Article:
A US Airways crew panicked by a Jewish teen's prayer ritual aborted a flight from LaGuardia Airport on Thursday, landing in Philadelphia amid unfounded fears of a terrorist bomb.I do hope that the Leibowitz family will take US Airways to court over this. The flight crew over reacted on this. A young JEWISH man wrapping Tefillin around his head and arm, placing a prayer shawl over his shoulders, and praying is not going to harm your flight.
The trouble began when the 17-year-old White Plains youth pulled out two small Scripture-filled boxes used for his morning prayers on the Louisville, Ky.-bound plane, authorities said.
The frightened boy and his sister, headed for a four-day visit with their grandmother, were instead greeted in the City of Brotherly Love by bomb-sniffing dogs, police and the FBI.
The teen's grandmother said the 7:25 a.m. flight didn't allow time for him to pray before leaving New York.
"He hadn't had the opportunity to pray, so that is why he did it on the plane," said Frances Winchell.
The leather boxes, joined by a strap and known as tefillin, are placed on the head and the left arm. The straps apparently were mistaken for wires running from a box, authorities said.
The flight attendant, unaware of the religious ritual, notified the pilot of a potential problem when the teen put one of the boxes on his head.
Read more here.
Just like this ad for El Al claims:
(IsraelNN.com) The ad agency for Israel's national carrier, El Al Airlines, has raced to take advantage of an incident one week ago in which a Jewish teen was taken off a U.S. domestic flight after he began to don a pair of tefillin, or phylacteries.If this is a fake ad, it is well done. But I have a sneaky suspicion that this is an in house joke. Either way it brings home the same message:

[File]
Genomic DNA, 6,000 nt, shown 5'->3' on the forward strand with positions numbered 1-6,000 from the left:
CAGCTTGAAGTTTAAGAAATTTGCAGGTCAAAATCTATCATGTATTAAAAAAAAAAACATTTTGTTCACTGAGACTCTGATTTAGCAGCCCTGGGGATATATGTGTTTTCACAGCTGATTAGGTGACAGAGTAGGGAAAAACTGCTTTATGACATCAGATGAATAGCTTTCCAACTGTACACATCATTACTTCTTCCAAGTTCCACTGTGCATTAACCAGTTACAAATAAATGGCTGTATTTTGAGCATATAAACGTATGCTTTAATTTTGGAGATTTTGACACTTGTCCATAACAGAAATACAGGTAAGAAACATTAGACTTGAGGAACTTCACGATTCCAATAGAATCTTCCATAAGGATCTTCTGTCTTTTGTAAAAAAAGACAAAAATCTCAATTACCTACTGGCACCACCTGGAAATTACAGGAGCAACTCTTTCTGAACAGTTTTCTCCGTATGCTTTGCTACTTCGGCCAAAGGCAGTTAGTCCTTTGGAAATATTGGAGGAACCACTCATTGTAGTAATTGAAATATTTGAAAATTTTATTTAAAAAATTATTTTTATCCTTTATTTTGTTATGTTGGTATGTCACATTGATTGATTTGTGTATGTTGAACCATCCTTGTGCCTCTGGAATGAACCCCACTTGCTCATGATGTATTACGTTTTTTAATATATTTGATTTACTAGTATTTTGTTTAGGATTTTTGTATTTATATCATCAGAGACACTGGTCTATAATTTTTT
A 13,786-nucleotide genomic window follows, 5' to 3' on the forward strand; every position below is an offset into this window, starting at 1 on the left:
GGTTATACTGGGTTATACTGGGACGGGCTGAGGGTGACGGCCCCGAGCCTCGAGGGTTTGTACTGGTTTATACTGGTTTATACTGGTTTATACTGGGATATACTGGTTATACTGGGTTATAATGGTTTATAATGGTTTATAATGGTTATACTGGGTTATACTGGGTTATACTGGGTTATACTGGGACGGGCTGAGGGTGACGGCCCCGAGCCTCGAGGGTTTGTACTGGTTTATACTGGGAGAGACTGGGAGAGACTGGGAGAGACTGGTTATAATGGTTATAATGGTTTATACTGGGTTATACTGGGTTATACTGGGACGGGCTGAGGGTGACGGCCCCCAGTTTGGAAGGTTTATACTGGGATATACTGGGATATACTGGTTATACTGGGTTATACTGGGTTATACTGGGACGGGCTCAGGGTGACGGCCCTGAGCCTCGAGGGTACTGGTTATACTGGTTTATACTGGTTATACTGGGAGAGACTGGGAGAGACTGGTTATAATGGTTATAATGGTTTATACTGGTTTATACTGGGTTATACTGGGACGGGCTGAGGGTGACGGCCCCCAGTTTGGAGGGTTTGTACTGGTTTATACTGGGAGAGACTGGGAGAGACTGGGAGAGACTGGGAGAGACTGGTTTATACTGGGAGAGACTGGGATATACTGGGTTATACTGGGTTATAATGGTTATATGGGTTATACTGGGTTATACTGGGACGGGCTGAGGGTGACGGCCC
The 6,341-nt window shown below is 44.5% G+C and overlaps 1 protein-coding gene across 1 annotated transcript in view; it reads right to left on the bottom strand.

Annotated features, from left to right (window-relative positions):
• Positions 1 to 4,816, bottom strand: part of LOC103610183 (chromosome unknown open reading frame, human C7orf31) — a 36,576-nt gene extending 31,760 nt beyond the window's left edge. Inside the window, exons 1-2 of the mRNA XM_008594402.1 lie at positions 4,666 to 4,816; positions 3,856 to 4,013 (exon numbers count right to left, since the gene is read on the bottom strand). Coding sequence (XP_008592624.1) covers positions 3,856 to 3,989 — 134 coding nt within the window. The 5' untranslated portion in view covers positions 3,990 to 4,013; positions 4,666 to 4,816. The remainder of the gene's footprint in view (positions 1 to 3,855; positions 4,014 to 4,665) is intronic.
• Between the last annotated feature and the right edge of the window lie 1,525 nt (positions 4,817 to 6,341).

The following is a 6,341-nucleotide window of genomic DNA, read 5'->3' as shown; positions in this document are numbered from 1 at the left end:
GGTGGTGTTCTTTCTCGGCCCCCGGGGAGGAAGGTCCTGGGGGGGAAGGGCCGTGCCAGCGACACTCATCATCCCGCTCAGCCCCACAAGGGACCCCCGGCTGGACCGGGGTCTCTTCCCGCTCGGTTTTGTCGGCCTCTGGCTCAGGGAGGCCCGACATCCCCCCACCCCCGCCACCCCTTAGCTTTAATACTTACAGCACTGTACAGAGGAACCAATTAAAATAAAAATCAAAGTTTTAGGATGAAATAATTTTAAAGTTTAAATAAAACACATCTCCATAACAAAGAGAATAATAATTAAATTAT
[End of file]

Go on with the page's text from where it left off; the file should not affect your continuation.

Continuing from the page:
"Fly with us! Our cabin crew will know how to "defuse" them..." the advertisement for El Al Airlines jocularly proclaims in English, with a full-color photo of the tefillin against a mild blue sky.
The tefillin, a set of small leather boxes that are black in color and contain scrolls of parchment inscribed with Bible verses, worn by Jewish men during weekday morning prayers, apparently ignited suspicions among the cabin crew and passengers on the small domestic U.S. Airways flight that the boy was a would-be suicide bomber.
The plane changed its flight plan and immediately diverted to Philadelphia, where police escorted the 17-year-old “suspect” off the aircraft, which parked in a remote section of the tarmac at Philadelphia International Airport.
It is not really clear whether the “ad” is, in fact, a legitimate ad; AgencySpy editor Matt Van Hoven writes on the Media Bistro creative website that even he has been unable to track down the whereabouts of the elusive “real” advertising agency for El Al Airlines.
“Though this feels fake, it remains awesome,” Van Hoven comments. “Can someone please tell us the origin of this advertisement... If it's really from El Al, it proves the long-standing belief that the Jewish faith is the source of all things awesome in the world, most notably, humor.”
"We understand security better than you!"